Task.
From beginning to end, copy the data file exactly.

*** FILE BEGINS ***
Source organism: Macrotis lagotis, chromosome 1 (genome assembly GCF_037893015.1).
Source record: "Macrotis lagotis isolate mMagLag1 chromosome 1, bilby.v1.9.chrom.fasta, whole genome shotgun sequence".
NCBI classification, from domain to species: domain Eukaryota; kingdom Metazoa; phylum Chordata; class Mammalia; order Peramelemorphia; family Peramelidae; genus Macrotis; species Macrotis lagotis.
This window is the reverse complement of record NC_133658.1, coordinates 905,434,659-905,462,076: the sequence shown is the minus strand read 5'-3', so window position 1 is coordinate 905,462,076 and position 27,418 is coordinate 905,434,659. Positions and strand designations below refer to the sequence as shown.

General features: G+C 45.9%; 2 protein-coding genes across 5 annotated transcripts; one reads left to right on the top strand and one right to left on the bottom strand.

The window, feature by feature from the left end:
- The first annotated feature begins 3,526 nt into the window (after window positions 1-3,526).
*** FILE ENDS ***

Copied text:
Source organism: Macrotis lagotis, chromosome 1 (genome assembly GCF_037893015.1).
Source record: "Macrotis lagotis isolate mMagLag1 chromosome 1, bilby.v1.9.chrom.fasta, whole genome shotgun sequence".
NCBI classification, from domain to species: domain Eukaryota; kingdom Metazoa; phylum Chordata; class Mammalia; order Peramelemorphia; family Peramelidae; genus Macrotis; species Macrotis lagotis.
This window is the reverse complement of record NC_133658.1, coordinates 905,434,659-905,462,076: the sequence shown is the minus strand read 5'-3', so window position 1 is coordinate 905,462,076 and position 27,418 is coordinate 905,434,659. Positions and strand designations below refer to the sequence as shown.

General features: G+C 45.9%; 2 protein-coding genes across 5 annotated transcripts; one reads left to right on the top strand and one right to left on the bottom strand.

The window, feature by feature from the left end:
- The first annotated feature begins 3,526 nt into the window (after window positions 1-3,526).